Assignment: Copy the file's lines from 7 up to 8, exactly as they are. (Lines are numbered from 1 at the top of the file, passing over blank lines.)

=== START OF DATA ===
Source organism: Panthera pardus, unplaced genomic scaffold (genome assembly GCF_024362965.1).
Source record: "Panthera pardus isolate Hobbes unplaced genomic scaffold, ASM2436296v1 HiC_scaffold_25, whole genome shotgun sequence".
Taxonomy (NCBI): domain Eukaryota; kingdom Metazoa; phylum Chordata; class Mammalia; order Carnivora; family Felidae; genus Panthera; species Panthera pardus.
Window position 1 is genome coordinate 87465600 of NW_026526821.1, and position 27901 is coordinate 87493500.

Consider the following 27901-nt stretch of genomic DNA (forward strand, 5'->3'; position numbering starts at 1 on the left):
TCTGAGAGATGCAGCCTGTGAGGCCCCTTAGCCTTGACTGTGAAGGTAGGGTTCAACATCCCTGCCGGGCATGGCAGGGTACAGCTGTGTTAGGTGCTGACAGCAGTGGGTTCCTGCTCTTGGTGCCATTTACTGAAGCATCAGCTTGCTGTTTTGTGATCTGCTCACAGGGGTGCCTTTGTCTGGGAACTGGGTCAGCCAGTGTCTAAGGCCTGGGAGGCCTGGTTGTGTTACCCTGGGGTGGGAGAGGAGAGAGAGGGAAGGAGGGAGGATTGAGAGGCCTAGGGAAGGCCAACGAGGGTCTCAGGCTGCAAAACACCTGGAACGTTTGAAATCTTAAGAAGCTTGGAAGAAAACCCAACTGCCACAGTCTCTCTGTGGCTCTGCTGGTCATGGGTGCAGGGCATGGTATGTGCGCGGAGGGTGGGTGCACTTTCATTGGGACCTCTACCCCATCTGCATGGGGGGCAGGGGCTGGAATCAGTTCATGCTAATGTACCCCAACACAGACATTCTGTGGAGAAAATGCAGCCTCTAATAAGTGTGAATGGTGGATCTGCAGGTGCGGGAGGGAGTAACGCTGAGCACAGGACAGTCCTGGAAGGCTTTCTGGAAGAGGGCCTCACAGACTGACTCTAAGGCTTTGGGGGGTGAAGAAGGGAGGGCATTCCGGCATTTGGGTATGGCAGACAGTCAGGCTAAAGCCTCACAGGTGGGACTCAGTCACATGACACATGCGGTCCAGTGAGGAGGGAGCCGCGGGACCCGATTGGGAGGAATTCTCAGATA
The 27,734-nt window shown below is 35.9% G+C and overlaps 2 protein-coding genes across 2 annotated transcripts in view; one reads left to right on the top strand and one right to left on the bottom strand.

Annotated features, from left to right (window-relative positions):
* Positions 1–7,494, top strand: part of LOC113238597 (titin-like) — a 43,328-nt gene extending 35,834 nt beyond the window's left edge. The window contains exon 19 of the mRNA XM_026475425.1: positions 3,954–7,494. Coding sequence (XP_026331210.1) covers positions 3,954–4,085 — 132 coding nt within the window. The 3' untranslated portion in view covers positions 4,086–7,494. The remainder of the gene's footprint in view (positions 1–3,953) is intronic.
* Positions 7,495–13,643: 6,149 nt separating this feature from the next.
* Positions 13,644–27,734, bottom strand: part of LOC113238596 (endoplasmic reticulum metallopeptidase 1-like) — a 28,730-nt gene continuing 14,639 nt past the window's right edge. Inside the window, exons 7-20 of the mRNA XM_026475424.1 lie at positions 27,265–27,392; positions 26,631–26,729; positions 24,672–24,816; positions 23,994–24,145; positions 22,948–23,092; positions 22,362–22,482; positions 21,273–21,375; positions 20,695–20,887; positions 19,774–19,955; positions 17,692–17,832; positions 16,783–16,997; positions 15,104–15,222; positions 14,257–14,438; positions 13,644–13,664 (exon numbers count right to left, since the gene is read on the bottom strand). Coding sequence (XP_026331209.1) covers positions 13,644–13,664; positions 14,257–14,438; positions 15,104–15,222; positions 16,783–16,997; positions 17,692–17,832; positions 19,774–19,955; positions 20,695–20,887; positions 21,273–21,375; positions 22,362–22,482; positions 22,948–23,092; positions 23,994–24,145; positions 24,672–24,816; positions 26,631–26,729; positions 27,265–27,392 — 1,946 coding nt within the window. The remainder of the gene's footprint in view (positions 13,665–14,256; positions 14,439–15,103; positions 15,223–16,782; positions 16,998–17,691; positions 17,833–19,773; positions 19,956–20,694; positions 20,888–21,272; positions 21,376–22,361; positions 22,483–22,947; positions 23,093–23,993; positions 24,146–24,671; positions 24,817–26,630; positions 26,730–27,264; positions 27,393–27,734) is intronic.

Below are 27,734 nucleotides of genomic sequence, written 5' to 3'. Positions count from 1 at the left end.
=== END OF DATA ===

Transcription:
The 27,734-nt window shown below is 35.9% G+C and overlaps 2 protein-coding genes across 2 annotated transcripts in view; one reads left to right on the top strand and one right to left on the bottom strand.

Annotated features, from left to right (window-relative positions):